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J Chem Phys. 2007 Aug 28;127(8):084103.

Assessment of time-dependent density functional schemes for computing the oscillator strengths of benzene, phenol, aniline, and fluorobenzene.

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Department of Material Sciences, Faculty of Engineering Sciences, Kyushu University, Kasuga, Fukuoka 816-8580, Japan.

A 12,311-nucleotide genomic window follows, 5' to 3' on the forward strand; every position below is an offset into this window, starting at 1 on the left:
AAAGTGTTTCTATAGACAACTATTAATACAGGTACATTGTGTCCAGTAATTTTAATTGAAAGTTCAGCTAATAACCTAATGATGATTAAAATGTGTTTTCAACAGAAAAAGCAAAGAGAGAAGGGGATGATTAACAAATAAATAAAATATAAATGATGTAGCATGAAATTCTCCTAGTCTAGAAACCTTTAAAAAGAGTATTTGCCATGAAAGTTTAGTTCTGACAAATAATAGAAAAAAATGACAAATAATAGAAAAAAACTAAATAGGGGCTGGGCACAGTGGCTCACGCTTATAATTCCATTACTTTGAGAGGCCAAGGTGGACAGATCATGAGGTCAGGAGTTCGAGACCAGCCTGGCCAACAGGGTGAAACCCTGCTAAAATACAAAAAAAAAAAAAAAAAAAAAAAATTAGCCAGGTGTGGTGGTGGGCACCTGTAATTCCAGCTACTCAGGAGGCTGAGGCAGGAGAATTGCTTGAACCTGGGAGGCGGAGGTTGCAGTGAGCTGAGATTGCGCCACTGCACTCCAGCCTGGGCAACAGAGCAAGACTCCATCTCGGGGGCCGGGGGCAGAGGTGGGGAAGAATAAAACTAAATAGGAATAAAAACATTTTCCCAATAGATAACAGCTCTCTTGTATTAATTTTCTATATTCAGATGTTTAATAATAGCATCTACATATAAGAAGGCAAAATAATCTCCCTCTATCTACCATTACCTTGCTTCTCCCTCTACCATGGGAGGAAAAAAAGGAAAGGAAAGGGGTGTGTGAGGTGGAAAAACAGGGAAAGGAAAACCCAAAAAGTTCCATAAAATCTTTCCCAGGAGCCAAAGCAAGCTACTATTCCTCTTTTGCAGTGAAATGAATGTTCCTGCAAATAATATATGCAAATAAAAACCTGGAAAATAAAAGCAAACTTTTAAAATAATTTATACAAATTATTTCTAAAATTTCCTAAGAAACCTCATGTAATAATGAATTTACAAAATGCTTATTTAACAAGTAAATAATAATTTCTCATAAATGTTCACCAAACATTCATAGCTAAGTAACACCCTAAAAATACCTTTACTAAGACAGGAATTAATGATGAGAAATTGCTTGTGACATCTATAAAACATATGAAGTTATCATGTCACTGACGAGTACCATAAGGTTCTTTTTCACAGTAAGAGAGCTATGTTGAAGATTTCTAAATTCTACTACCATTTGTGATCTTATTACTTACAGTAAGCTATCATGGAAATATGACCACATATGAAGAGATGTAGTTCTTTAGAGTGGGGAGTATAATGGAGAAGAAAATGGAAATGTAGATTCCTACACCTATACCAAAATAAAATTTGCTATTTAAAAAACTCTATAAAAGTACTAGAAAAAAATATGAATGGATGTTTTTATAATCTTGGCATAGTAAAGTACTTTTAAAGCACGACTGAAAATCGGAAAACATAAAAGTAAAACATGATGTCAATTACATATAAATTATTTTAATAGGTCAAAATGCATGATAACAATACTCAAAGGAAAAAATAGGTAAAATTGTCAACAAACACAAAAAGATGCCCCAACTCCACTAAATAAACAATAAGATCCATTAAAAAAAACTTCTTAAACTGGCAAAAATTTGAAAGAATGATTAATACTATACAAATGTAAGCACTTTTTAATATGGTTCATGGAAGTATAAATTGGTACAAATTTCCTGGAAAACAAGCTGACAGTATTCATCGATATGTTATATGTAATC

In present study the relevance of using the time-dependent density functional theory (DFT) within the adiabatic approximation for computing oscillator strengths (f) is assessed using different LDA, GGA, and hybrid exchange-correlation (XC) functionals. In particular, we focus on the lowest-energy valence excitations, dominating the UV/visible absorption spectra and originating from benzenelike HOMO(pi)-->LUMO(pi(*)) transitions, of several aromatic molecules: benzene, phenol, aniline, and fluorobenzene. The TDDFT values are compared to both experimental results obtained from gas phase measurements and to results determined using several ab initio schemes: random phase approximation (RPA), configuration interaction single (CIS), and a series of linear response coupled-cluster calculations, CCS, CC2, and CCSD. In particular, the effect of the amount of Hartree-Fock (HF) exchange in the functional is highlighted, whereas a basis set investigation demonstrates the need of including diffuse functions. So, the hybrid XC functionals--and particularly BHandHLYP--provide f values in good agreement with the highly correlated CCSD scheme while these can be strongly underestimated using pure DFT functionals. These results also display systematic behaviors: (i) larger f and squares of the transition dipole moments (mid R:mumid R:(2)) are associated with larger excitation energies (DeltaE); (ii) these relationships present generally a linear character with R>0.9 in least-squares fit procedures; (iii) larger amounts of HF exchange in the XC functional lead to larger f, R:mumid R:(2), as well as DeltaE values; (iv) these increases in f, mid R:mumid R:(2), and DeltaE are related to increased HOMO-LUMO character; and (v) these relationships are, however, not universal since the linear regression parameters (the slopes and the intercepts at the origin) depend on the system under investigation as well as on the nature of the excited state.

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